The big challenge in designing Exposure the Musical has been how to bring photography alive on-stage. The photograph is a fabulous medium for capturing the moment. Conversely, theatre is not a moment, but a flowing piece of storytelling – or is it? Conceptually we made the decision to try and capture a series of moments throughout the show, which can be both still and in motion in equal measure.
Who is the 'we'? In this case the visual collaboration over the design of the show is very much a combination of what I'm up to with the scenic and video team, interwoven with Carla Goodman's process in conceiving the costumes and characters. All of this has evolved from the on-going conversation with writer Mike Dyer and director and dramaturg Phil Willmott, and tempered by creative thinking from Lindon Barr the choreographer, Ben Cracknell the lighting designer and Ben Harrison the sound designer. Not only that but we've been very fortunate to be collaborating with Mark Collins as MD, who, almost more than any other, is holding together the structure of the storytelling as guardian of the score.
Using projected imagery is our means of bringing photographs to life on stage
It's important to reference this complex collaboration, because with Exposure the set is not just the surface or backdrop where the story takes place - the scenery is as much a performer as the cast themselves. The intricate timing involved in enabling photographs to come alive is thus intimately intertwined with the musical work.
Our other key collaborator for the show has been Matt Butson at Getty Images – a man with an encyclopedic knowledge of some of the world's most iconic imagery. Using projected imagery, much of it from the Getty collection, is our practical means of bringing photographs to life on stage and thus telling this unique story. It's a story about a father (who is a photographer) and son (Jimmy, who becomes a photographer), a story of unrequited love (Pandora – a pop-star who is much photographed), a story of love found (by a girl who doesn't want to be photographed), faith lost but at last regained… you'll have to come and see it.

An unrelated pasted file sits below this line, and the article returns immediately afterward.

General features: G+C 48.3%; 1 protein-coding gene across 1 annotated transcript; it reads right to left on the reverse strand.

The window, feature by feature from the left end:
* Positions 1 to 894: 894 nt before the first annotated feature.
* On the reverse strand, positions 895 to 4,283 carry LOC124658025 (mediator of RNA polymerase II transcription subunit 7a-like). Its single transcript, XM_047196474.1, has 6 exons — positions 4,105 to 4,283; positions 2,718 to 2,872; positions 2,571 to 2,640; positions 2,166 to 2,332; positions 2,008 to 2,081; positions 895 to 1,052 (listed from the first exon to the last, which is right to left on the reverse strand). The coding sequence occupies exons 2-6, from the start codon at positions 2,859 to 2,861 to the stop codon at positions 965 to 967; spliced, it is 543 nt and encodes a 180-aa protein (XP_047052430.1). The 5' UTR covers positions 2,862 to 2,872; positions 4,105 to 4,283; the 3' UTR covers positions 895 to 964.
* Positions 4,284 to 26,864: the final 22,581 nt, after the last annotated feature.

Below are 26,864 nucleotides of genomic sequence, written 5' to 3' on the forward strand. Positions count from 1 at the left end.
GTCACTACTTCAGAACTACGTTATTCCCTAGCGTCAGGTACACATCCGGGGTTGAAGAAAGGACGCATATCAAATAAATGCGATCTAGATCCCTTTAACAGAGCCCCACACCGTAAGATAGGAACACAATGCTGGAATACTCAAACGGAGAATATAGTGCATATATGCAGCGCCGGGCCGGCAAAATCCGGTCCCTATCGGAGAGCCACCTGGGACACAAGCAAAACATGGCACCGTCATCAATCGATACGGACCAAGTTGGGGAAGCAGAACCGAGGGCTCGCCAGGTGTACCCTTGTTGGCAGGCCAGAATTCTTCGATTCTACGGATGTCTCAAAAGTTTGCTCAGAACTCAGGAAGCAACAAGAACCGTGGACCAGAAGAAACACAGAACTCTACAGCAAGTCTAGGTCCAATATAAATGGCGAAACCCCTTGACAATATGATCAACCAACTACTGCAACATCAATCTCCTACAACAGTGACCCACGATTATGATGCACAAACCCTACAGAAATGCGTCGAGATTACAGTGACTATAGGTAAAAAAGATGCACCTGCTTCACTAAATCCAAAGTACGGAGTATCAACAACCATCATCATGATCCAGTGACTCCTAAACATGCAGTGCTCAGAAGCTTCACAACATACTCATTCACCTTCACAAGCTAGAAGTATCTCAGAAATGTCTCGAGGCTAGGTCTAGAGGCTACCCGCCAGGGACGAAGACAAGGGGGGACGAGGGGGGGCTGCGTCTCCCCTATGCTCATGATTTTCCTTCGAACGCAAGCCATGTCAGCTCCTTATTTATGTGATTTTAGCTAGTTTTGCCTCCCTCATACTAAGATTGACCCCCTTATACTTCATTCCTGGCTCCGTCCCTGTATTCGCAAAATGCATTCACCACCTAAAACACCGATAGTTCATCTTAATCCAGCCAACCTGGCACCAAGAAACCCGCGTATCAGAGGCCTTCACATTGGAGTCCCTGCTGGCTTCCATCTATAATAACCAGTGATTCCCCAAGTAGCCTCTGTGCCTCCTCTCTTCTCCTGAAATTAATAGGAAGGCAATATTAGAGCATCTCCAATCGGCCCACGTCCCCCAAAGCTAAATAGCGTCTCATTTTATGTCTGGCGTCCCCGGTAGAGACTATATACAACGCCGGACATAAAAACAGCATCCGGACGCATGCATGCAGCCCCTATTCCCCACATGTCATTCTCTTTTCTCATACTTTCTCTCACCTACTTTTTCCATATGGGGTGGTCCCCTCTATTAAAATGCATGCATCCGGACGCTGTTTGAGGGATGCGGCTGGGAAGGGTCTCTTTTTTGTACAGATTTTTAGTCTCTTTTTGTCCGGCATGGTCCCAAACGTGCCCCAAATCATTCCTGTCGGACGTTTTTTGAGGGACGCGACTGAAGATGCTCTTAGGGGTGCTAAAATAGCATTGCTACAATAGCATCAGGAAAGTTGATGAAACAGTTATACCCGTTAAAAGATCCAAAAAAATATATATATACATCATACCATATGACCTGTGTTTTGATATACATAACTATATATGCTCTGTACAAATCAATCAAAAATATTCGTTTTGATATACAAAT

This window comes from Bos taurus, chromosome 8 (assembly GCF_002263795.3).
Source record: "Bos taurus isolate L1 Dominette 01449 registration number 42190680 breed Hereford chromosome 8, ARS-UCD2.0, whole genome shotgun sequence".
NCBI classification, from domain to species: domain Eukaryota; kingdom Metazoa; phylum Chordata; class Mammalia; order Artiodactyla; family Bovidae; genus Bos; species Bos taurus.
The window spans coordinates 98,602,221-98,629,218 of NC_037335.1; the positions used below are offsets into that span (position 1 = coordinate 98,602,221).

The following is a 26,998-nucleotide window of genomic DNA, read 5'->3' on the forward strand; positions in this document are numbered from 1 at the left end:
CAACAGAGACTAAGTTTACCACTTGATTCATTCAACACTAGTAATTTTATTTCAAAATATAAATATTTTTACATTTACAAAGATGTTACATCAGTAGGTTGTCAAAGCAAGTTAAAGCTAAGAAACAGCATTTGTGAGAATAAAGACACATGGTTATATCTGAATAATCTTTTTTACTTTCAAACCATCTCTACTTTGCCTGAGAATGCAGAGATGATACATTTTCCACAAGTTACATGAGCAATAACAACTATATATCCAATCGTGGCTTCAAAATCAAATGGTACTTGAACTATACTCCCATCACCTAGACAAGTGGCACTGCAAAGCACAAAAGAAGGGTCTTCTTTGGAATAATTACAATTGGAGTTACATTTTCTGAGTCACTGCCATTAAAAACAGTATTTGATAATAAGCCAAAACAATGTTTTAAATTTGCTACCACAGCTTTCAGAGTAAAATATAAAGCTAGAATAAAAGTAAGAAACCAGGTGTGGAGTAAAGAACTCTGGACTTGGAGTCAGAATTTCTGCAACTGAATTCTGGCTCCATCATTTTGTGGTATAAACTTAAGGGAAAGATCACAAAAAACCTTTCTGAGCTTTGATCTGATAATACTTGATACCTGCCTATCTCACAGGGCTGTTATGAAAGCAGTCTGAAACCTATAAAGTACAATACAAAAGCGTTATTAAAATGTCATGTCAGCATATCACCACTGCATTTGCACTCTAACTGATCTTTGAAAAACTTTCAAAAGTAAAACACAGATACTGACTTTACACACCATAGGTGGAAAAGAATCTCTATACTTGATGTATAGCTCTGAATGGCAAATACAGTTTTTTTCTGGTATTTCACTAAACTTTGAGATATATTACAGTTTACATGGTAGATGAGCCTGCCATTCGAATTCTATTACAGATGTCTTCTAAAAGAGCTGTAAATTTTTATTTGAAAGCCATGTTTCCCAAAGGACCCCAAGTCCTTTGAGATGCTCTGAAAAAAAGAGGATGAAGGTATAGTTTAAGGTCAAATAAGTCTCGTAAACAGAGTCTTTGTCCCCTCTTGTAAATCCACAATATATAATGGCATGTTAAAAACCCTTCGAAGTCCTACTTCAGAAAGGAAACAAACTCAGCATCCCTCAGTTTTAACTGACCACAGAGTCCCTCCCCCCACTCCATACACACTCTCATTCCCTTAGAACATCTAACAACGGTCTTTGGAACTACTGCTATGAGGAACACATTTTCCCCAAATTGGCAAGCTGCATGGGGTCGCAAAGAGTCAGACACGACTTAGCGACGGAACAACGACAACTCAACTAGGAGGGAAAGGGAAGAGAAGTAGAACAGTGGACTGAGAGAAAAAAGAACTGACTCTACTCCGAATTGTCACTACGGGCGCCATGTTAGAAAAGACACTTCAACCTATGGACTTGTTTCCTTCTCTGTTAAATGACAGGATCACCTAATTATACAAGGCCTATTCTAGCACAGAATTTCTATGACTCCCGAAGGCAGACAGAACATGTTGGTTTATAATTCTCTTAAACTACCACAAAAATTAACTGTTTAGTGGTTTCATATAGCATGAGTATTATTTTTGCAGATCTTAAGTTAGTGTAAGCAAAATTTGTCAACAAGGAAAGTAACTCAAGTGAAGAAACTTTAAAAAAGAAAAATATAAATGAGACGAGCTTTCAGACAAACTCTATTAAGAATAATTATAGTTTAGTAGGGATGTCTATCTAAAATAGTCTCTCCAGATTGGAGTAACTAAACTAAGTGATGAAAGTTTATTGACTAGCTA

Even more practically, the physical set is designed to come alive with video projection. It has a simple finish, which hints at photographic film grain. It has some simple mechanical elements – shutters, sliders, deftly moving floor – which serve to reframe the theatrical space and provide appearances and disappearances like a magical cabinet. I suppose there is an extent to which the whole thing has some of the qualities of a deconstructed camera, with its light-trap box and shutter.
The focus of the scenery is always the story. The story is itself a visual dance between moments played by the cast and moments expressed by ever-changing imagery. Sometimes this is a photographic location, telling us where a scene takes place, but we also play with images in sequence, which tell their own story, or by their nature express a concept or a mood. Sometimes the imagery gives itself over to the pure exuberance of the music, like any good rock-show. We hope that we've woven together something not quite seen before, whilst revelling in all the connotations of truth, lies, nostalgia and spectacle embodied both by photography and theatre.
By Timothy Bird
Exposure the Musical runs at the St James Theatre from 28 July to 27 August with previews from now.
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